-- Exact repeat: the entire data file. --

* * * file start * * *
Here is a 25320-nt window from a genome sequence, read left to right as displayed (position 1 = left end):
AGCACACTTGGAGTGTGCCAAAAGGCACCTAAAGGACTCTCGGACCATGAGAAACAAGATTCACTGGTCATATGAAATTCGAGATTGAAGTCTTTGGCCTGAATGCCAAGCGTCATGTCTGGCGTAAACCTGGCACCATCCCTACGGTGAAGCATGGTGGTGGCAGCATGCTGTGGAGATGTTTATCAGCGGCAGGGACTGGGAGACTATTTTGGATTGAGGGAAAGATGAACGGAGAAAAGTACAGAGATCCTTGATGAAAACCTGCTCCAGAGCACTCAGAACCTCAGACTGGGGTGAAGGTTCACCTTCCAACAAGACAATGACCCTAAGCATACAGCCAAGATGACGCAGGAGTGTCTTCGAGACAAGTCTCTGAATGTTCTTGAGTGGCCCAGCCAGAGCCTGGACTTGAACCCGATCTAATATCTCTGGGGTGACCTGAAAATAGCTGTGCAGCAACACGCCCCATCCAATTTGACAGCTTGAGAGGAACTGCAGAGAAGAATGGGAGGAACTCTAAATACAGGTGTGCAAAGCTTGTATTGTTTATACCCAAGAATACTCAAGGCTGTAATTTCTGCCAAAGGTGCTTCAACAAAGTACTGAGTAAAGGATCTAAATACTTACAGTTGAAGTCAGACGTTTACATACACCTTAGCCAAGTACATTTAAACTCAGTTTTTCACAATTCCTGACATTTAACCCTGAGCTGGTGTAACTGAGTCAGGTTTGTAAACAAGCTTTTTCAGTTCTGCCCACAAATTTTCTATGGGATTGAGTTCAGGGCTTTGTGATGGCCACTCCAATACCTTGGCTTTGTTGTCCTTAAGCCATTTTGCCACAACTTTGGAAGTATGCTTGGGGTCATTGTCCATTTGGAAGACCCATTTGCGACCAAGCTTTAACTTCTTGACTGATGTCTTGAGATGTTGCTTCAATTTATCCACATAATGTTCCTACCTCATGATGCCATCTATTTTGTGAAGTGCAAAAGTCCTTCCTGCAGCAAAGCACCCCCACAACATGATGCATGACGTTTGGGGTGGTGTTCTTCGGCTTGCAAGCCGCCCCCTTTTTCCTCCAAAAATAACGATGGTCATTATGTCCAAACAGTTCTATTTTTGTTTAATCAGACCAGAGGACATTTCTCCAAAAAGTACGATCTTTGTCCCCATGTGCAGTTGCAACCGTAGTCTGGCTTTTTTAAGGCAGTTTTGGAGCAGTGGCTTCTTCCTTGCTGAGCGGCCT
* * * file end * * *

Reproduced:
Here is a 25320-nt window from a genome sequence, read left to right as displayed (position 1 = left end):
AGCACACTTGGAGTGTGCCAAAAGGCACCTAAAGGACTCTCGGACCATGAGAAACAAGATTCACTGGTCATATGAAATTCGAGATTGAAGTCTTTGGCCTGAATGCCAAGCGTCATGTCTGGCGTAAACCTGGCACCATCCCTACGGTGAAGCATGGTGGTGGCAGCATGCTGTGGAGATGTTTATCAGCGGCAGGGACTGGGAGACTATTTTGGATTGAGGGAAAGATGAACGGAGAAAAGTACAGAGATCCTTGATGAAAACCTGCTCCAGAGCACTCAGAACCTCAGACTGGGGTGAAGGTTCACCTTCCAACAAGACAATGACCCTAAGCATACAGCCAAGATGACGCAGGAGTGTCTTCGAGACAAGTCTCTGAATGTTCTTGAGTGGCCCAGCCAGAGCCTGGACTTGAACCCGATCTAATATCTCTGGGGTGACCTGAAAATAGCTGTGCAGCAACACGCCCCATCCAATTTGACAGCTTGAGAGGAACTGCAGAGAAGAATGGGAGGAACTCTAAATACAGGTGTGCAAAGCTTGTATTGTTTATACCCAAGAATACTCAAGGCTGTAATTTCTGCCAAAGGTGCTTCAACAAAGTACTGAGTAAAGGATCTAAATACTTACAGTTGAAGTCAGACGTTTACATACACCTTAGCCAAGTACATTTAAACTCAGTTTTTCACAATTCCTGACATTTAACCCTGAGCTGGTGTAACTGAGTCAGGTTTGTAAACAAGCTTTTTCAGTTCTGCCCACAAATTTTCTATGGGATTGAGTTCAGGGCTTTGTGATGGCCACTCCAATACCTTGGCTTTGTTGTCCTTAAGCCATTTTGCCACAACTTTGGAAGTATGCTTGGGGTCATTGTCCATTTGGAAGACCCATTTGCGACCAAGCTTTAACTTCTTGACTGATGTCTTGAGATGTTGCTTCAATTTATCCACATAATGTTCCTACCTCATGATGCCATCTATTTTGTGAAGTGCAAAAGTCCTTCCTGCAGCAAAGCACCCCCACAACATGATGCATGACGTTTGGGGTGGTGTTCTTCGGCTTGCAAGCCGCCCCCTTTTTCCTCCAAAAATAACGATGGTCATTATGTCCAAACAGTTCTATTTTTGTTTAATCAGACCAGAGGACATTTCTCCAAAAAGTACGATCTTTGTCCCCATGTGCAGTTGCAACCGTAGTCTGGCTTTTTTAAGGCAGTTTTGGAGCAGTGGCTTCTTCCTTGCTGAGCGGCCT